If you’re considering teaching on a reservation in Arizona, there’s a topic you need to know about: Indian boarding schools.
As a fellow non-native who lived and taught on a reservation for five years, I’m here to share with you some of the real, verifiable stories from boarding schools in Arizona – so you can understand several perspectives people have when it comes to boarding schools.
To get SUPER specific here, we’re talking about “Indian boarding schools,” focusing mostly into the late 1800s and early 1900s.
During this time, many tribes were forcibly removed from their ancestral homelands, forced to migrate and relocate to new lands.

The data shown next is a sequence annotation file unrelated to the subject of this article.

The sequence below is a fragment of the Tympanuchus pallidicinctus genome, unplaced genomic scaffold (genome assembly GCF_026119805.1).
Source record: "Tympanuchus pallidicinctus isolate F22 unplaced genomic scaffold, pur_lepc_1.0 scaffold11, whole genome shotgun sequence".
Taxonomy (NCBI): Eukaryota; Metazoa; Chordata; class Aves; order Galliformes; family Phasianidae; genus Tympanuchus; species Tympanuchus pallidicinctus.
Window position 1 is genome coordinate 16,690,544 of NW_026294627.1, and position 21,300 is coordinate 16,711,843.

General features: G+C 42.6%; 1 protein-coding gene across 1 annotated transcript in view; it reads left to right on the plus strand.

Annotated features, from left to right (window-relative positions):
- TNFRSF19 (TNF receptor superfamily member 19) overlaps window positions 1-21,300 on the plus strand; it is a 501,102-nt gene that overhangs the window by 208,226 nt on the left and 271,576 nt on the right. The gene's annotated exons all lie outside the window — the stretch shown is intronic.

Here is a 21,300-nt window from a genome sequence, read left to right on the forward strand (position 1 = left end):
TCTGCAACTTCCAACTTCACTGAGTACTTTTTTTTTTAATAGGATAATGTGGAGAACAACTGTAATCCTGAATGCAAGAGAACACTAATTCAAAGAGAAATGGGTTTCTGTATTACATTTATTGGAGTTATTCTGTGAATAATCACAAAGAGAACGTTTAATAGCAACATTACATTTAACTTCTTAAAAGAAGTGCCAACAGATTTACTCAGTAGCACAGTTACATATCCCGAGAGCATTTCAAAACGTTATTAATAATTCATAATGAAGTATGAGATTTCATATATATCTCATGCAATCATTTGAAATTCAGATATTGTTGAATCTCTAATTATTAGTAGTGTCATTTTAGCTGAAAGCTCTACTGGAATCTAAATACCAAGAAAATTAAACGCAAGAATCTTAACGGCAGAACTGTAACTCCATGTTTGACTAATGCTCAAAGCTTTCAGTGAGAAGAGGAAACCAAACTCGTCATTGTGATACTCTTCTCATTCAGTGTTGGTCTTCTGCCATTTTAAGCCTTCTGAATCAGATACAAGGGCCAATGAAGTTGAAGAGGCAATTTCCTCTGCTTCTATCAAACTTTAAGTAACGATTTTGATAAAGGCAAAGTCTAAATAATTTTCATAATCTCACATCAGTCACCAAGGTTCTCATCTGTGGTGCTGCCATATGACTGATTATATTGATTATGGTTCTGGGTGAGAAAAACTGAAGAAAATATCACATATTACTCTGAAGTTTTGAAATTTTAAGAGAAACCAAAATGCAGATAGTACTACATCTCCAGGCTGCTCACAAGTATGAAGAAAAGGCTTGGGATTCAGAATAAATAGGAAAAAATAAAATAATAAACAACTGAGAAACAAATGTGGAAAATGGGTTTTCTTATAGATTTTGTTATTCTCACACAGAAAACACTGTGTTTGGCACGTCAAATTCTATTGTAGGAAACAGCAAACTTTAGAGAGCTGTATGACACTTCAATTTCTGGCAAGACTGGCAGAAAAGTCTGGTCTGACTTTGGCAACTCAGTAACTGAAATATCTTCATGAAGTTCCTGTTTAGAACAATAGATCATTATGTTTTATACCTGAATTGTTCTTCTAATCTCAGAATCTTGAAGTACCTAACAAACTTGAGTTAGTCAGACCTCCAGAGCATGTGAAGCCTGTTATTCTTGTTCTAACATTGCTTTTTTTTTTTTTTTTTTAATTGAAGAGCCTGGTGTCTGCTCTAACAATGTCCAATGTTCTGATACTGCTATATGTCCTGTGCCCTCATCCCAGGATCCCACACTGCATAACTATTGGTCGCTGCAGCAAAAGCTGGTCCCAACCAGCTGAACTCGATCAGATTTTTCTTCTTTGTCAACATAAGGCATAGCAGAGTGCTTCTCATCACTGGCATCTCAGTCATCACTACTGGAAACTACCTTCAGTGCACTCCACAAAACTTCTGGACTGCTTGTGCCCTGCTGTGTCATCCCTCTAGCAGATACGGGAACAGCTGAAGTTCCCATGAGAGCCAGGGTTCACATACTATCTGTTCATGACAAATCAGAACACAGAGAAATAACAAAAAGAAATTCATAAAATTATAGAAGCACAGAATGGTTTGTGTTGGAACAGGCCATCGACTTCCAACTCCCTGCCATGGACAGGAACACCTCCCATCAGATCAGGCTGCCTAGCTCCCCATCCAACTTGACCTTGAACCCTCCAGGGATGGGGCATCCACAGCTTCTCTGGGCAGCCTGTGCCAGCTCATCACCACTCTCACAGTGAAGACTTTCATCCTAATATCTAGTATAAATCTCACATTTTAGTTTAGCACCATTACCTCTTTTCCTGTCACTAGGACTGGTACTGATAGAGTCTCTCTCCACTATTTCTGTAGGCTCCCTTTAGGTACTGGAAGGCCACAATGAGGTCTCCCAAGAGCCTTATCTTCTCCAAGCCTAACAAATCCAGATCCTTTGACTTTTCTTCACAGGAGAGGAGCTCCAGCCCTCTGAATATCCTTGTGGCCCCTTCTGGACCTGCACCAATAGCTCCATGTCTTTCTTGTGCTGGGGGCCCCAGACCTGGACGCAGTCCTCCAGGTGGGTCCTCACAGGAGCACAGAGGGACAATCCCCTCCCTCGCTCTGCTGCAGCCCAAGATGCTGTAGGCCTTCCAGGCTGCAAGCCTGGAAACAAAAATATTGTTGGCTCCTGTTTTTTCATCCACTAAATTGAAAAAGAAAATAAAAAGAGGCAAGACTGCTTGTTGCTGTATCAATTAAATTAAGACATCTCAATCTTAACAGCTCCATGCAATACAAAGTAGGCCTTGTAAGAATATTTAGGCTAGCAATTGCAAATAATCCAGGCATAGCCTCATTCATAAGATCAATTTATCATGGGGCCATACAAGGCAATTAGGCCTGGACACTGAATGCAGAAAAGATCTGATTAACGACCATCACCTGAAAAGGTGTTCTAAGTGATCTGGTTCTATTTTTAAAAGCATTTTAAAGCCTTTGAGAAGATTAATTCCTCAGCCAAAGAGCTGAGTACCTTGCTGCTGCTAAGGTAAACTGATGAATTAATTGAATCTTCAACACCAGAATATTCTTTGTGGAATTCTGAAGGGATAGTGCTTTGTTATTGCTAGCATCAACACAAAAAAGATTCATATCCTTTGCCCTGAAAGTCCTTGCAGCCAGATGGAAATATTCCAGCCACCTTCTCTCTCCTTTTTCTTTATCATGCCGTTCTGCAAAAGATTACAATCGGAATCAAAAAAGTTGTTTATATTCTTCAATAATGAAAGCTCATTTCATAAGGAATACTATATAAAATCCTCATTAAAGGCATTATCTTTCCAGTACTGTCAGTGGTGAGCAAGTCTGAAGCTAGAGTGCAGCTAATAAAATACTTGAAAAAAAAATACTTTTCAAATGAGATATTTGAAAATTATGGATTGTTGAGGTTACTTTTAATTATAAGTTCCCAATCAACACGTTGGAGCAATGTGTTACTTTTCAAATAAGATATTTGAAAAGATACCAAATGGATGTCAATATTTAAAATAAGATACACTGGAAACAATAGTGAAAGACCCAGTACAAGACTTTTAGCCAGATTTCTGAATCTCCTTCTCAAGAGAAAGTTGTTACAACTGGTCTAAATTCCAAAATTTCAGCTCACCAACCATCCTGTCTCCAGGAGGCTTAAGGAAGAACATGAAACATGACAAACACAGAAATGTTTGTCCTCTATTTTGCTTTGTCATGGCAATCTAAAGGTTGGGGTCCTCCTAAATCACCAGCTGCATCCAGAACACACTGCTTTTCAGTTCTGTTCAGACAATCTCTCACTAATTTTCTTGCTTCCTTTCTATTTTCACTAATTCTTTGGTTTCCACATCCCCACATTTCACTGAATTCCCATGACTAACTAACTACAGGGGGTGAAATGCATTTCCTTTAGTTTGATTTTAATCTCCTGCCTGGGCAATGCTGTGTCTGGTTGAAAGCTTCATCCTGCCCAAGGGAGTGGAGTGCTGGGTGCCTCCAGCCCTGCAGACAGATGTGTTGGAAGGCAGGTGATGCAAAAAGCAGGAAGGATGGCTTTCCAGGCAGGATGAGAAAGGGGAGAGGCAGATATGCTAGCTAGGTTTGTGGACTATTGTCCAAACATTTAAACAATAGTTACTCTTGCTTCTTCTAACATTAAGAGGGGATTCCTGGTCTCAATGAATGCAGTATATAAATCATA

These “lands” came to be known as reservations (read more about the history of Indian reservations in what’s now the United States here).
If you’re interested in this topic, I highly recommend checking out the books I have listed on my homepage.
These are books by Native American authors, and some of their stories recall accounts from living at Indian boarding schools.
You might have to buy a few from Amazon, but some might be available at your library if you want to read one for free.
If you’re brand new to the idea of living and teaching on a reservation, start here to get my free ultimate guide.
First, let’s dive into the history of Indian boarding schools.
In the late 19th and early 20th centuries, the United States government established boarding schools as a way to assimilate Native American children into mainstream American culture.